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Amazon snaps up 'Arthur,' 'Caillou' and other PBS Kids shows

June 26, 2013|By Dawn C. Chmielewski
  • Amazon.com reached an expanded licensing deal with PBS that adds hundreds of new shows, including additional episodes of such PBS Kids series as "Caillou."
Amazon.com reached an expanded licensing deal with PBS that adds hundreds… (Cinar Corp. )

Amazon.com deepened its investment in family-friendly programming through an expanded licensing deal with PBS Digital that will  bring hundreds of TV episodes to its Prime Instant Video streaming service -- including additional installments of such PBS Kids shows as "Caillou," "Arthur" and "Daniel Tiger's Neighborhood."

The online retailer has been investing heavily in content as it seeks to challenge the dominance of Netflix -- especially when it comes to young viewers. This month, Amazon inked a deal with Viacom that expanded its content library and brought more of the best-known shows in children's programming, including Nickelodeon's "SpongeBob SquarePants," "Dora the Explorer" and "Blue's Clues."

"This deal is exciting for Prime members and particularly for those with families," Brad Beale, Amazon's director of digital video content acquisition, said in a statement.

ON LOCATION: Where the cameras roll

The PBS licensing agreement provides past seasons of such shows as "Nova" and "Masterpiece" as well as Ken Burns documentaries, in addition to the children's programming. This year, Amazon secured the exclusive subscription video rights to "Downton Abbey" -- which will be available later this year.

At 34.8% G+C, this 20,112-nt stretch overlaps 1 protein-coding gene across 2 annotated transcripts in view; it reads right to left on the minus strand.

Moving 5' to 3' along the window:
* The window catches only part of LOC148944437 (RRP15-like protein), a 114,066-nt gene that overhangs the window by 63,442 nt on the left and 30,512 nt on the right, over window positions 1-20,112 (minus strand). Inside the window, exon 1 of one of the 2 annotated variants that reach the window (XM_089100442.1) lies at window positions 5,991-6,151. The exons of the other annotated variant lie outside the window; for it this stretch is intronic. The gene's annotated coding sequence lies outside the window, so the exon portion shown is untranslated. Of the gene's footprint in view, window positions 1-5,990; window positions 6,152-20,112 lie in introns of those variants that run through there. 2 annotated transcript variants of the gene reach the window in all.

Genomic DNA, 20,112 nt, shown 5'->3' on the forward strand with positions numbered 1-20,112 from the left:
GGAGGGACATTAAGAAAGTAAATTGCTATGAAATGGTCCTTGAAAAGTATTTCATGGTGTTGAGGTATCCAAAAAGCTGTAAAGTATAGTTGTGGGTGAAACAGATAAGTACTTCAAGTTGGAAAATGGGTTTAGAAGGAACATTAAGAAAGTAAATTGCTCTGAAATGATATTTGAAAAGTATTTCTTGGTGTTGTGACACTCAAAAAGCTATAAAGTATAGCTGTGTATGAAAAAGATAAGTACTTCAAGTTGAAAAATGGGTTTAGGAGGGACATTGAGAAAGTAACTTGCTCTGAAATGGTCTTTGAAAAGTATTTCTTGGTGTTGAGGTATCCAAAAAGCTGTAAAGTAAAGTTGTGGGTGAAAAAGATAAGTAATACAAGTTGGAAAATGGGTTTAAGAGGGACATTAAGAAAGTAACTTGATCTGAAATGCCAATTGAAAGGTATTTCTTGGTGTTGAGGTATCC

Netflix, meanwhile, announced it would add 300 hours of original programming from DreamWorks Animation to its service. The agreement marks the largest deal for original first-run content in Netflix history and also is the first time DreamWorks Animation’s characters will be introduced into the television market as a branded collection of shows.

Each subscription service is vying for consumers, who spend an increasing amount of their time watching video on portable devices and through so-called "over the top" Internet services that bypass traditional pay TV distributors.

Amazon's Prime Instant Video now offers more than 41,000 movies and TV shows to subscribers, who pay an annual $79 fee for two-day shipping and unlimited streaming of videos. 

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